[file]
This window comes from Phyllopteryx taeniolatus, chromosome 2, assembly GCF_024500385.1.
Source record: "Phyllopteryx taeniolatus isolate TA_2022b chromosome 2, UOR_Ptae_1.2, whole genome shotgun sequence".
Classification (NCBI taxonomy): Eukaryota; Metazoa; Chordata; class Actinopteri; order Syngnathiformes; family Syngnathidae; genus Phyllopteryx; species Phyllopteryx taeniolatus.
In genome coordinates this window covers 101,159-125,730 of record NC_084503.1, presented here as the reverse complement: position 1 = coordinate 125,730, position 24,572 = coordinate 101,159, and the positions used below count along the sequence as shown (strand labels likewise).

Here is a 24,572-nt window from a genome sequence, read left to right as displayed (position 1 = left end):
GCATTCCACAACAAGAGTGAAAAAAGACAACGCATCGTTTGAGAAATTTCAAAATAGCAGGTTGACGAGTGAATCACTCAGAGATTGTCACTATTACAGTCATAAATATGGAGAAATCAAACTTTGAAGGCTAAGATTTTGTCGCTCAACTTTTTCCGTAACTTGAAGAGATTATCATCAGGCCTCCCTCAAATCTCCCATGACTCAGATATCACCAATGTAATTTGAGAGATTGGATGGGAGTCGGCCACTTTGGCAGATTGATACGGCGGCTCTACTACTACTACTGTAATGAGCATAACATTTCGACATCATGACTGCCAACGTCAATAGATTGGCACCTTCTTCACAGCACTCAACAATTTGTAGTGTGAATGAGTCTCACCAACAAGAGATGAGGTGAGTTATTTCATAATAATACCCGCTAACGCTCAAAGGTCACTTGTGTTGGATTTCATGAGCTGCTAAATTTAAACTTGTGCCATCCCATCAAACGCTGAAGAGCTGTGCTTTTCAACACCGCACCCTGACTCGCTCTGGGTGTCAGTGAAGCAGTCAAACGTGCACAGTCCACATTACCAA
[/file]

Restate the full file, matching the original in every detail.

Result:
This window comes from Phyllopteryx taeniolatus, chromosome 2, assembly GCF_024500385.1.
Source record: "Phyllopteryx taeniolatus isolate TA_2022b chromosome 2, UOR_Ptae_1.2, whole genome shotgun sequence".
Classification (NCBI taxonomy): Eukaryota; Metazoa; Chordata; class Actinopteri; order Syngnathiformes; family Syngnathidae; genus Phyllopteryx; species Phyllopteryx taeniolatus.
In genome coordinates this window covers 101,159-125,730 of record NC_084503.1, presented here as the reverse complement: position 1 = coordinate 125,730, position 24,572 = coordinate 101,159, and the positions used below count along the sequence as shown (strand labels likewise).

Here is a 24,572-nt window from a genome sequence, read left to right as displayed (position 1 = left end):
GCATTCCACAACAAGAGTGAAAAAAGACAACGCATCGTTTGAGAAATTTCAAAATAGCAGGTTGACGAGTGAATCACTCAGAGATTGTCACTATTACAGTCATAAATATGGAGAAATCAAACTTTGAAGGCTAAGATTTTGTCGCTCAACTTTTTCCGTAACTTGAAGAGATTATCATCAGGCCTCCCTCAAATCTCCCATGACTCAGATATCACCAATGTAATTTGAGAGATTGGATGGGAGTCGGCCACTTTGGCAGATTGATACGGCGGCTCTACTACTACTACTGTAATGAGCATAACATTTCGACATCATGACTGCCAACGTCAATAGATTGGCACCTTCTTCACAGCACTCAACAATTTGTAGTGTGAATGAGTCTCACCAACAAGAGATGAGGTGAGTTATTTCATAATAATACCCGCTAACGCTCAAAGGTCACTTGTGTTGGATTTCATGAGCTGCTAAATTTAAACTTGTGCCATCCCATCAAACGCTGAAGAGCTGTGCTTTTCAACACCGCACCCTGACTCGCTCTGGGTGTCAGTGAAGCAGTCAAACGTGCACAGTCCACATTACCAA